Conservation group tries to save aging Musquash Head Lighthouse
Lighthouse at entrance to Musquash Estuary showing a few cracks, mould
A conservation group is hoping to preserve an aging lighthouse at the entrance to Musquash Harbour on the Bay of Fundy before the structure is damaged beyond repair.
The Musquash Head Lighthouse is in the Musquash Estuary Marine Protected Area, southwest of Saint John, where much of the land is administered by the Nature Conservancy of Canada.
Paula Noel, the conservancy's New Brunswick program director, said the lighthouse has become a valued structure since the construction of the Split Rock Trail.
"That's sort of the destination point … I think, in recent years," said Noel.
"Thanks to that trail a lot more people have been out there and have been visiting the site."
Unlike the historic lighthouses in the province, the Musquash Head Lighthouse is made of concrete, not wood.
It was constructed in the 1950s, and Noel said it's been deteriorating in recent years.
"The paint is peeling and there's some some cracks and holes in the structure," he said.
"The situation right now is that if it's to be preserved there's going to really need to be a community effort to step up and make sure that the lighthouse gets the care it needs to be able to survive in the long term."
While the Coast Guard looks after the actual light in the lighthouse, the responsibility for maintaining the structure falls on the conservancy.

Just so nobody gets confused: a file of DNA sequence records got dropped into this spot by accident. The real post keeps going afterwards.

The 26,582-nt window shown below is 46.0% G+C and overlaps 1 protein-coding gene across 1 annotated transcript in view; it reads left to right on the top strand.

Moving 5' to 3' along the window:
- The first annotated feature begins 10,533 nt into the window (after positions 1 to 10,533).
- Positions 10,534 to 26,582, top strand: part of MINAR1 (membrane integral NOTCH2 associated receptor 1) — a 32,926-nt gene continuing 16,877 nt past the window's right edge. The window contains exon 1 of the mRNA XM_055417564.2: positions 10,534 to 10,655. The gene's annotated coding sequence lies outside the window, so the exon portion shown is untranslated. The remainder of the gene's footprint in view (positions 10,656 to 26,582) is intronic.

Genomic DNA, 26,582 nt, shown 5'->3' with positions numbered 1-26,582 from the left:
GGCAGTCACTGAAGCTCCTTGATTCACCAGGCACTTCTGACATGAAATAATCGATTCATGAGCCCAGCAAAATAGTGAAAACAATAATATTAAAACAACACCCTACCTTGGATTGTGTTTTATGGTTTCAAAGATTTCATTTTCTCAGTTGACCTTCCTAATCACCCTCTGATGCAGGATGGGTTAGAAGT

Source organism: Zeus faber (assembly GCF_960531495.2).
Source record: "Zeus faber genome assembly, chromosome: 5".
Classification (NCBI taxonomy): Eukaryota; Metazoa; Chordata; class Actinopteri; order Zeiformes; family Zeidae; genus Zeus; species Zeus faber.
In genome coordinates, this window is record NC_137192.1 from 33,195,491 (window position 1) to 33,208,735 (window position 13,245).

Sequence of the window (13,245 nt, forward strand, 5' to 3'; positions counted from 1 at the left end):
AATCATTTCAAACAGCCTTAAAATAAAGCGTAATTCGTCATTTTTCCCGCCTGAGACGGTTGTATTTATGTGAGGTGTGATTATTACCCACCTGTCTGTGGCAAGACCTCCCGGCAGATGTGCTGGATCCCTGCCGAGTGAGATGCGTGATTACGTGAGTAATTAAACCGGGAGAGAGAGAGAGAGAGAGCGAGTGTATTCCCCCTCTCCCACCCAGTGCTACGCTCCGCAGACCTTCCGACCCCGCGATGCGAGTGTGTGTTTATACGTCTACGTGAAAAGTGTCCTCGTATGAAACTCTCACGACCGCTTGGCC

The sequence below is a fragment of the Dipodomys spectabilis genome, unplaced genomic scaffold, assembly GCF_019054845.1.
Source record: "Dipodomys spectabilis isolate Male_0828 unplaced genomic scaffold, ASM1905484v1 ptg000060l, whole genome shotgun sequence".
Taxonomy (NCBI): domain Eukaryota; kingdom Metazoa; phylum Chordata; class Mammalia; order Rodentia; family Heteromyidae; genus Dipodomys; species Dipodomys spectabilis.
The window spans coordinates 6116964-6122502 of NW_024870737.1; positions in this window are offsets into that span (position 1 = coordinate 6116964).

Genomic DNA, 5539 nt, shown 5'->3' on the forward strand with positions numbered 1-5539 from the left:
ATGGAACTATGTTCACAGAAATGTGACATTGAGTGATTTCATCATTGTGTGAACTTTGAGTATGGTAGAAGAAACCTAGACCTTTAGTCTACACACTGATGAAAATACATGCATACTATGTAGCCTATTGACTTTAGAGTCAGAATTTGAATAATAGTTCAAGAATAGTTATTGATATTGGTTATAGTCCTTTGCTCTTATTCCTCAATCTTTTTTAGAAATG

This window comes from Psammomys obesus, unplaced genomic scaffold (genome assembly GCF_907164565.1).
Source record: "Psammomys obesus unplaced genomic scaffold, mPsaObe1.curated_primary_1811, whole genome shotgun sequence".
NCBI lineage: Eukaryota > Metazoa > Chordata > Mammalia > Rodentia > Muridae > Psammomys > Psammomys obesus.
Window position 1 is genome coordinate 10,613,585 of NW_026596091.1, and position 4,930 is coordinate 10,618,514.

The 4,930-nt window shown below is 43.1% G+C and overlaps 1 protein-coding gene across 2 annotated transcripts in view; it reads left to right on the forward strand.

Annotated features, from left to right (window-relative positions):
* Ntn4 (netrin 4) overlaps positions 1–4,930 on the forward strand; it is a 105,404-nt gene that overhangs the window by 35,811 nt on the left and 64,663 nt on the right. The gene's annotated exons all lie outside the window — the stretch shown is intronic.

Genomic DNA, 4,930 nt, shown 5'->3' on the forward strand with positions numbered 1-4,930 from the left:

Noel said reports given to the conservancy from the Coast Guard indicate the lighthouse is still structurally sound, although some water is getting into it and some mould is beginning to grow.
"If the repairs could be done now, it looks like we could prevent more serious structural damage at this point," said Noel.
"If it goes on for much longer, with not having any upkeep … there would be concern for the long-term viability of the of the lighthouse itself."
Growing conservation area
Noel said the conservancy has conserved more than 5,000 acres (about 2023 hectares) in the Musquash Estuary and it is working on acquiring more land.
This includes another 400 acres (about 161 hectares) in the Little Musquash Cove area.
"We are fundraising for the property down in Little Musquash Cove," Noel said.
"We've had a commitment by the J.T. Clark Family Foundation to match any donations to that project to the end of the year. That's a great opportunity, for that should lead to us succeeding in protecting that 400 acres."
Noel said the next step is to hold a public meeting to discuss what the community wants for the future of the protected area.
"We really wanted to talk with the community about how this protected area is being used, how they'd like to see it be used," said Noel.
A public meeting for people interested in the issue or living in the area is expected to be held in the new year. A meeting planned for Monday was cancelled because of the weather.
With files from Information Morning Saint John